Automakers are exploring many solutions for electrifying the sort of trucks that Americans can’t get enough of. In terms of conventional manufacturers, Ford is arguably out in front. Credit the already available Ford F-150 PowerBoost gasoline-electric hybrid pickup, as well as the upcoming F-150 electric. Heck, even Ram’s eTorque “mild hybrid” system is a fuel-saving step in the right direction. Upstarts like Bollinger, Lordstown, Rivian, and now Canoo want a piece of the pie, too, but aren’t reliant on “legacy” truck platforms. But for more traditional pickups, like the sort already running around your town as work or lifestyle vehicles, Magna has an interim solution called eBeam.
We’re talking about an application for trucks with a traditional ladder-frame chassis and live rear axle. The eBeam drops right in, in theory, utilizing all the original mounts, suspension, and so forth. But there wouldn’t be an input for the driveshaft, as the eBeam is an integrated e-motor axle that comes in 120- and 250-kW power ranges. Magna says one- and two-motor versions are in development, with the two-motor version offering torque vectoring across the axle. The single-motor version presumably incorporates a differential, taking the place of a conventional truck’s “pumpkin.”
What’s the advantage of this over, say, developing a dedicated skateboard chassis with independent rear suspension, as newer competitors are doing? The answer is traditional truck capabilities: the ride height, payload, towing, and so forth that traditional trucks provide. And the way that the aftermarket (both for personal vehicles, and say, for up-fitting commercial and recreational vehicles) interfaces with traditional truck suspension and chassis systems. Also, it should be said, it doesn’t require the engineering or manufacturing of a dedicated chassis.
A leaf- or coil-sprung live rear axle is a rugged, proven, and perhaps most importantly, a cost-effective setup, which is why light trucks have stuck with this setup for so long. For regular truck owners, it comes down to what the truck can do, and what you can do with it. For fleet operators, it’s a cheap, proven solution.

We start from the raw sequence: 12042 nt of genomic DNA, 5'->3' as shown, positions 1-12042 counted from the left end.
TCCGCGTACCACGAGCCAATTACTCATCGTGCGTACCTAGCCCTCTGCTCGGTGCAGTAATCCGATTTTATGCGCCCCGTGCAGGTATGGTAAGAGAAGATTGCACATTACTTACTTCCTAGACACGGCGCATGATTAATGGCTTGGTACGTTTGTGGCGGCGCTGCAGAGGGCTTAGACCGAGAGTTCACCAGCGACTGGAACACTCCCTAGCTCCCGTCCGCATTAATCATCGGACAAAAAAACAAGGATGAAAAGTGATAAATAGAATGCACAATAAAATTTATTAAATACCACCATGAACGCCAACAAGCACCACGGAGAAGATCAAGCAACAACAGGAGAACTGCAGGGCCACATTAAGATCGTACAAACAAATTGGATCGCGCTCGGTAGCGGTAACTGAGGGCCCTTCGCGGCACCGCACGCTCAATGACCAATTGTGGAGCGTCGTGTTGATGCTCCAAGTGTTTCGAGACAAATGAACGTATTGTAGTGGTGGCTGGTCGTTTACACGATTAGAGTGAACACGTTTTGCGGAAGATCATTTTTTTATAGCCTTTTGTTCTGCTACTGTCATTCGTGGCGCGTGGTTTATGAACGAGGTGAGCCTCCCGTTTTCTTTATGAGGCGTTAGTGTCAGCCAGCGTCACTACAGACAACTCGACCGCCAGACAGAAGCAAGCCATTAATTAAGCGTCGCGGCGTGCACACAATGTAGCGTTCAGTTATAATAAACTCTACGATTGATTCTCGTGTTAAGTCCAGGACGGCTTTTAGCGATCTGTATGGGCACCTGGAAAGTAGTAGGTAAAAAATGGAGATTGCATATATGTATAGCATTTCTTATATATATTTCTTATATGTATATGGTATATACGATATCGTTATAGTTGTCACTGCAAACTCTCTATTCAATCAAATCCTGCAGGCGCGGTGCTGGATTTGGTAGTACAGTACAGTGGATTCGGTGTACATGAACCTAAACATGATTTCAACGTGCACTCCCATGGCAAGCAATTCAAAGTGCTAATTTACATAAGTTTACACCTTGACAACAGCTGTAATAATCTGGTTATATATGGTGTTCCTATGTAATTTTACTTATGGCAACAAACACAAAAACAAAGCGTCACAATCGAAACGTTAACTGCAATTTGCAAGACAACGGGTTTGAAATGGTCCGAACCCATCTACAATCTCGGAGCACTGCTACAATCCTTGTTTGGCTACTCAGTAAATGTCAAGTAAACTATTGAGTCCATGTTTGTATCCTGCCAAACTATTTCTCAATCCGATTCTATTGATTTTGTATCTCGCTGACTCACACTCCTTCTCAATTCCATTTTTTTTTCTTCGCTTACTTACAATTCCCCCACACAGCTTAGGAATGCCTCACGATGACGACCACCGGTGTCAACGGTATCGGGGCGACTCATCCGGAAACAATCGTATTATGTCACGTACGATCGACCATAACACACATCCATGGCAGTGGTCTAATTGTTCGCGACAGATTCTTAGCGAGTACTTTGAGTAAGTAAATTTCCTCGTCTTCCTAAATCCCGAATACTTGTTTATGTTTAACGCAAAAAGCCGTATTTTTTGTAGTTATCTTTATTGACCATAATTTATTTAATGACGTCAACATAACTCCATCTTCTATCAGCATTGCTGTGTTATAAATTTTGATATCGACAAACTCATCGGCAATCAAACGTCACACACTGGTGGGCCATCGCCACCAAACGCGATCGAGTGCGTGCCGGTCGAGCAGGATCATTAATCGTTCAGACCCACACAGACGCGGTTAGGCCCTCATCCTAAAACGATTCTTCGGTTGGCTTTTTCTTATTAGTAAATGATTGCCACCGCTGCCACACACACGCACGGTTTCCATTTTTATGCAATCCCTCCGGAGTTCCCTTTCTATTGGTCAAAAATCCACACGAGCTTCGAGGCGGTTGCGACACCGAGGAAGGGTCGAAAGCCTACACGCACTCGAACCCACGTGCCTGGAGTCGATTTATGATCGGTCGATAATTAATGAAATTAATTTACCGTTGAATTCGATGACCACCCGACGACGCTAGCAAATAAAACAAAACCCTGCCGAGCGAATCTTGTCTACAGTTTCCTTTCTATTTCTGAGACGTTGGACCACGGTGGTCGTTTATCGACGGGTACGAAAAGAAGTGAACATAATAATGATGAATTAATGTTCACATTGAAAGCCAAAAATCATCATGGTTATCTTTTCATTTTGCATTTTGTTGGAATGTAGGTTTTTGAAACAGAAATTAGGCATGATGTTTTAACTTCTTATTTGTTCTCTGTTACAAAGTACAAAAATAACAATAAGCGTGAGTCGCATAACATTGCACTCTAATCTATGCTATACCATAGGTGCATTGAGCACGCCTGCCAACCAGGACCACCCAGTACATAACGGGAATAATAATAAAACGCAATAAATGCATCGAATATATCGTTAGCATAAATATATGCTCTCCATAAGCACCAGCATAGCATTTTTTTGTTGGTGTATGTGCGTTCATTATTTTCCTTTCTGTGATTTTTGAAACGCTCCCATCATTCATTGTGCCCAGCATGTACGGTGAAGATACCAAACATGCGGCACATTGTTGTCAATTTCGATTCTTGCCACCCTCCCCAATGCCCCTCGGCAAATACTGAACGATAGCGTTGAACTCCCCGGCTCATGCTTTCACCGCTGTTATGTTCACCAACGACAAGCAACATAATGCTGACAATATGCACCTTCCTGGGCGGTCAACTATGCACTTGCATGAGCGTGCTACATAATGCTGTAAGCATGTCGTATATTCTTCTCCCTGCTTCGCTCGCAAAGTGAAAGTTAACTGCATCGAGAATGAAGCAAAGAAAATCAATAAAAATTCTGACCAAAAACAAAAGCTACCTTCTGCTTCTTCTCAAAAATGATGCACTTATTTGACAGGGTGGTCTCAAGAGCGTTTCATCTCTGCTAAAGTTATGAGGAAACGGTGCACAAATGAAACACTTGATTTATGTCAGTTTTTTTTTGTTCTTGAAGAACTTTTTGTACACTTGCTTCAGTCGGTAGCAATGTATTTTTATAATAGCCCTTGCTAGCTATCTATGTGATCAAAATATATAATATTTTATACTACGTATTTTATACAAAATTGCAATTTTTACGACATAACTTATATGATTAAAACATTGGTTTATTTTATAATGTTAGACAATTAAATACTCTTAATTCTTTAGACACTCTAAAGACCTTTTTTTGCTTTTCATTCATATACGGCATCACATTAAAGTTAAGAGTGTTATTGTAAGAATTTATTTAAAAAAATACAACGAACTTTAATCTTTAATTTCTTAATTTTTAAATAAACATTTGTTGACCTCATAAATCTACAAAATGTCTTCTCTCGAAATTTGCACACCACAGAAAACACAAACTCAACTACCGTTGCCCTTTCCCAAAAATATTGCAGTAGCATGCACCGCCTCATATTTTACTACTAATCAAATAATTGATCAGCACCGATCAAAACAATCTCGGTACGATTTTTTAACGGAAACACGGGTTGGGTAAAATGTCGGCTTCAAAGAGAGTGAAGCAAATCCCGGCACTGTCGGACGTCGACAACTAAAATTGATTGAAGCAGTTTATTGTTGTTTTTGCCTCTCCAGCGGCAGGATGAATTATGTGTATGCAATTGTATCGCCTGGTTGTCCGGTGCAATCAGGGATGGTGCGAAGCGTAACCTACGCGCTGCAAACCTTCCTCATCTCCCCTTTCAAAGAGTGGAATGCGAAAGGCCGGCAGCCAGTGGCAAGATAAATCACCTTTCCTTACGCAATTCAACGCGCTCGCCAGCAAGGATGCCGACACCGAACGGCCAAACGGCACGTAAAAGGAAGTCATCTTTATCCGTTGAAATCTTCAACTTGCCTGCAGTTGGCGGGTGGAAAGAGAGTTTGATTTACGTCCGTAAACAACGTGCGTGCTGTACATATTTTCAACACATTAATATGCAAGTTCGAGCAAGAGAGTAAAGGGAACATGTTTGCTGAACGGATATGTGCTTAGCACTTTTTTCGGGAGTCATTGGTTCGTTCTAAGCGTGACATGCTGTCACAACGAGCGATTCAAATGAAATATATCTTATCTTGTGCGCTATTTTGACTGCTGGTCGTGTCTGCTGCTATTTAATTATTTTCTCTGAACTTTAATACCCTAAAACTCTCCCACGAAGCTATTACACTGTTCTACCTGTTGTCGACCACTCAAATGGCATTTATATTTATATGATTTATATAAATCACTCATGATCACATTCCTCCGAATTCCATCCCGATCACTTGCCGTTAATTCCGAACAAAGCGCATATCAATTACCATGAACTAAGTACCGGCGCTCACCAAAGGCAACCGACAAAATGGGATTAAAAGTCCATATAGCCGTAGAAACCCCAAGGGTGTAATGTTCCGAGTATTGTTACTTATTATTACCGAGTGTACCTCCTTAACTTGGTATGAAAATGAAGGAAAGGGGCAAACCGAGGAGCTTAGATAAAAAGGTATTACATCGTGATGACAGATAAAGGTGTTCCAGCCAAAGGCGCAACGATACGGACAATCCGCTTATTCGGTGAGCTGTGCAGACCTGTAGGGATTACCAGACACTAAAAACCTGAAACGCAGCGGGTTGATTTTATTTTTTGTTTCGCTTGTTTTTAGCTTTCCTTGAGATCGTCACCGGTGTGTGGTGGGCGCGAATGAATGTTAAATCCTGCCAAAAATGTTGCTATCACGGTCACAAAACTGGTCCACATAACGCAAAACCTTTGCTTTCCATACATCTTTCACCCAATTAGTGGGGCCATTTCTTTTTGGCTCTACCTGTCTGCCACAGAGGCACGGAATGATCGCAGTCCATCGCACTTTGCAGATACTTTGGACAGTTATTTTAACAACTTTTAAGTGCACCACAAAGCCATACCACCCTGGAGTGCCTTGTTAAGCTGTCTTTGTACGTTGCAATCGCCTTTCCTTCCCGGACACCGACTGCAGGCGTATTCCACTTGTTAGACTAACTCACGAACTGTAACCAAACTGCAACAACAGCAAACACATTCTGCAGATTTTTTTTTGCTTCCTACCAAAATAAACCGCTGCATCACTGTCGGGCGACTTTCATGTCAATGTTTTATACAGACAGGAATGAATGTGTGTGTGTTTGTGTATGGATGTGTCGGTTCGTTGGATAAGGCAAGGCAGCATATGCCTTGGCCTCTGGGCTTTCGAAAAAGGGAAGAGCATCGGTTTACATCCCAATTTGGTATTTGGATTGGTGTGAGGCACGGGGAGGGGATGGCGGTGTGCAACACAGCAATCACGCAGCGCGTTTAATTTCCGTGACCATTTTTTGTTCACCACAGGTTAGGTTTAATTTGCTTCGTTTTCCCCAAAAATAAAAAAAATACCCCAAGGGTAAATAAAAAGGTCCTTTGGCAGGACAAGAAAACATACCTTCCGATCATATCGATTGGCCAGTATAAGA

But fleet operators, in particular, are always amenable to lower running costs. An electrified eBeam rear axle promises, theoretically, less maintenance without being wildly divergent in other respects from similar fleet vehicles. By leaving suspension and brake systems intact, towing and payload are also unaffected (notwithstanding any additional vehicle mass from batteries). Magna claims the mass is equivalent to a (heavy) live axle, all other things being equal—the rough equivalence is almost certainly due to the heavy utilization of lightweight aluminum in the eBeam axle.
Those buying an eBeam-equipped truck (and it should be noted that Magna says there are several manufacturers who are interested) will discover the big advantage is that this technology serves as a simple transitional step to getting more hybrid and battery-electric powertrains into “normal” trucks. There are few trade-offs from an engineering standpoint, and a few lifestyle or workstyle adjustments needed to use such a truck just like you would a conventional live-axle setup.
Or course, an eBeam installation doesn’t address how power would get to the rear axle. The manufacturer would need to find a place to mount batteries, power inverters, cabling, and so forth. Some existing electrified trucks stow them under the rear seat or between the frame rails. Likewise, the space otherwise occupied by a conventional driveshaft can certainly be utilized in an eBeam installation.
But it’s early days yet for the eBeam. We don’t know any manufacturer who’s selected the system for a truck—yet. We should note that Magna has already developed front axle e-motor solutions, so a fully all-wheel-drive electrified pickup, using a conventional chassis and suspension could be achievable as an off-the-shelf solution. Time will tell which automakers, if any, bring this system to a dealer lot near you.